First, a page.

How South West businesses can take their first steps overseas
Lee Waters, regional trade director at Lloyds Bank, shares some practical tips to help local firms looking to export for the first time.
The latest statistics from HM Revenue and Customs have highlighted the scale of international demand for the South West’s products.
In the year to June 2019, regional exports of goods totalled almost £21.5bn, with local firms selling to all corners of the world – exports to South Korea were valued at nearly £79m, for example, while exports to South Africa totalled more than £20m.
Capitalising on international trade opportunities can deliver real benefits to businesses. As well as opening up new revenue streams, exporting – particularly to multiple markets – can help increase firms’ resilience by offering a degree of protection against fluctuations in trading conditions at home and overseas.
For South West firms looking to export for the first time, there are a few simple steps they can take – and tools they can use – to help make the process as straightforward as possible.
Research, research, research
One of the first steps to trading overseas is identifying the right markets to target. There’s no ‘one size fits all’ approach to international trade, and analysing local trends, tastes and market competition is essential to determining where the strongest demand for products or services lies.
Legal requirements can also differ from one market to another, and businesses will need to carefully consider how these could impact their operations.
Wherever businesses look to trade, having the right insight is essential. At Lloyds Bank, we’ve developed our International Trade Portal, which gives firms access to everything from information on market conditions and duties to details of trade shows and potential business partners to help inform their export strategy right from the start.
The Department for International Trade (DIT), which has trade experts based across the South West, could also offer firms a valuable source of support.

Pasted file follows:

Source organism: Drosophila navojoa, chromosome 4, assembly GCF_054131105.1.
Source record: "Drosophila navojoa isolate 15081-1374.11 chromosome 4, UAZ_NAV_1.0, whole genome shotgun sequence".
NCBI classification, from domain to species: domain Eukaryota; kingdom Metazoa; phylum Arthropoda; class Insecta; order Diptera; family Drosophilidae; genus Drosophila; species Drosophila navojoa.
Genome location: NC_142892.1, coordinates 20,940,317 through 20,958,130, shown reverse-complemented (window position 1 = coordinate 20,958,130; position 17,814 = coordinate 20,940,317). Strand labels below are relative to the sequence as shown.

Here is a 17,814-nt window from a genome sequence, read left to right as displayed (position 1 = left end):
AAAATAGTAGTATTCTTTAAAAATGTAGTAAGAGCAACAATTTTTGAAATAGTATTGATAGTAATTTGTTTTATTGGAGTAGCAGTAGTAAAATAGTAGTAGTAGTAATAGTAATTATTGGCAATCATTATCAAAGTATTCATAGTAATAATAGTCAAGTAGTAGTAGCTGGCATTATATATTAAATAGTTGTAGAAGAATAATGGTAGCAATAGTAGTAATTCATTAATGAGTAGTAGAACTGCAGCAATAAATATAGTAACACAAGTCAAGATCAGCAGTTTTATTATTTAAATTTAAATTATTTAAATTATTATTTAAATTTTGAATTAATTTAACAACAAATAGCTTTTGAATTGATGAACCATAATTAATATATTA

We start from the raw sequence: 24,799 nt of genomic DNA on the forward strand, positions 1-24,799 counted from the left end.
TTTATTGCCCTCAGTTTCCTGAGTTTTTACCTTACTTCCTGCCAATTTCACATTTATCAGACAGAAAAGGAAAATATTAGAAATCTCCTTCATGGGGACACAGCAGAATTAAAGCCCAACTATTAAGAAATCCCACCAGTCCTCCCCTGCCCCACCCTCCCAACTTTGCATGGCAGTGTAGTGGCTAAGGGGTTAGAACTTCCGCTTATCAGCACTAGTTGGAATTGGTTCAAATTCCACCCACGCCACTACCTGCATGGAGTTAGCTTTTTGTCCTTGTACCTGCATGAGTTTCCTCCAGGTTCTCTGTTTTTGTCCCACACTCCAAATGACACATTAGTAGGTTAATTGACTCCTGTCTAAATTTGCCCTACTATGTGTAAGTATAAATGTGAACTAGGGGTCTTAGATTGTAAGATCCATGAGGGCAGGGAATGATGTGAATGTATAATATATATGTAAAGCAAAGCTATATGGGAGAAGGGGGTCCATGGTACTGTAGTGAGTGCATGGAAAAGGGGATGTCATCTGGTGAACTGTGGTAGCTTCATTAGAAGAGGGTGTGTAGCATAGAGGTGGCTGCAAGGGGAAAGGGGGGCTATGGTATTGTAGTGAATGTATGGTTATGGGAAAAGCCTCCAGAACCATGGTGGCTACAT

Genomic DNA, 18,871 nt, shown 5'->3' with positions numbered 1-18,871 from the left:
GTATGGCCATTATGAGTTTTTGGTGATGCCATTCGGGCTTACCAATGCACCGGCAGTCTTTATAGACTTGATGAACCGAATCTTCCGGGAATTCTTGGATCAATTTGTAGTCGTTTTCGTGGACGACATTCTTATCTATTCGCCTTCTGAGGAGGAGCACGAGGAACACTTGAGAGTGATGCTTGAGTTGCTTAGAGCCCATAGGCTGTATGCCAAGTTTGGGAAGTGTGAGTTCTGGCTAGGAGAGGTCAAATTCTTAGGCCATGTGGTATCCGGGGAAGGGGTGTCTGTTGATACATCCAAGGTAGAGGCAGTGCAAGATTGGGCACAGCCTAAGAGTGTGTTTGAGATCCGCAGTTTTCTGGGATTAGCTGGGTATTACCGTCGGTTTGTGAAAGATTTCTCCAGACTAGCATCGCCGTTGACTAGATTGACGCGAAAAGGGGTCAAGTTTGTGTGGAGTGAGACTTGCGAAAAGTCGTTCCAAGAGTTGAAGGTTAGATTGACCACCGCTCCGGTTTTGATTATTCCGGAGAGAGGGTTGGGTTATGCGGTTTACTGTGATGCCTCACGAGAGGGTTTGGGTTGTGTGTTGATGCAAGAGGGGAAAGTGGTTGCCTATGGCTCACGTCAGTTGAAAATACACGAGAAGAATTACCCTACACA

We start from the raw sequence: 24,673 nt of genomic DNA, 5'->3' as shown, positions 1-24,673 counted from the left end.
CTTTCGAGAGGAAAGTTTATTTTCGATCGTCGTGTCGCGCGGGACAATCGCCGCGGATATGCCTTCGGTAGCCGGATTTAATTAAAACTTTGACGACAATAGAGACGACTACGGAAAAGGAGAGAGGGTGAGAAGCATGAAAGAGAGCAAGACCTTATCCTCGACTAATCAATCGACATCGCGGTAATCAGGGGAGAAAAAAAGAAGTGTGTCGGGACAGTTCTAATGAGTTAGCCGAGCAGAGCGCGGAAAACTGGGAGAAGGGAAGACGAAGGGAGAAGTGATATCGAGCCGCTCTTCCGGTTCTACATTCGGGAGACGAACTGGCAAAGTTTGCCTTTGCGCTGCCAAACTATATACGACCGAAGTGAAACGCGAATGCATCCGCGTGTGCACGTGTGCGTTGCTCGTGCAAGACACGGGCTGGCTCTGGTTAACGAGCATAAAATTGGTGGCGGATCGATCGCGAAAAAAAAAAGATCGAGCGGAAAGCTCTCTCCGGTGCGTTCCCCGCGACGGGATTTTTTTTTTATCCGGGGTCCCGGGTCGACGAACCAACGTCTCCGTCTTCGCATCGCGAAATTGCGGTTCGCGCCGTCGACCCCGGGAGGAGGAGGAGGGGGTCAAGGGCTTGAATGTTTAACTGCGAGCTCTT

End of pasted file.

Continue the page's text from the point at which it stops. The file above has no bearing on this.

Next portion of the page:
Manage the risks
Trading overseas, particularly with new partners in new markets, can expose firms to new elements of risk.
Fortunately, there are a range of tools, such as letters of credit, documentary collections or guarantees that can help businesses trade with confidence.
For example, a documentary letter of credit guarantees that an exporter will be paid provided they fulfil the delivery conditions agreed with their overseas buyer. The security this offers could be particularly valuable to new exporters in circumstances where export relationships with new partners are still being developed.
Meanwhile, documentary collections provide a simple, lower-risk way to collect payment for exported goods. Effectively, the use of documentary collections means overseas customers can only take delivery of goods once they have paid for them or accepted a bill of exchange to pay at a later date.
Keep your cashflow healthy
Export deals can take longer to complete than domestic trades, in part due to the distances involved.
Slower deliveries, and as a result slower payment, can put a squeeze on firms’ cashflow by lengthening their working capital cycle – the amount of time it takes to turn their assets into cash.
Here, a specialist tool like post-shipment finance could be useful. Post-shipment finance can advance payment for goods once they’ve been shipped to a customer, bridging the gap between production and receiving final payment. This in turn can boost firms’ financial flexibility, freeing up cash to invest elsewhere.
Considering elements like these as part of a thorough export strategy can help firms build a strong foundation for overseas success. But they don’t have to go it alone.
At Lloyds Bank, we’re by the side of businesses as they pursue their international ambitions. Last year, we helped more than 6,000 UK businesses export for the first time, and in 2019 we’ve committed to lending up to £1.5bn to South West firms to help them prosper, both at home and through international trade.
There’s opportunity for the South West’s businesses abroad. With a plan in place, and support at hand, more of our local firms can set out their stall on the global marketplace.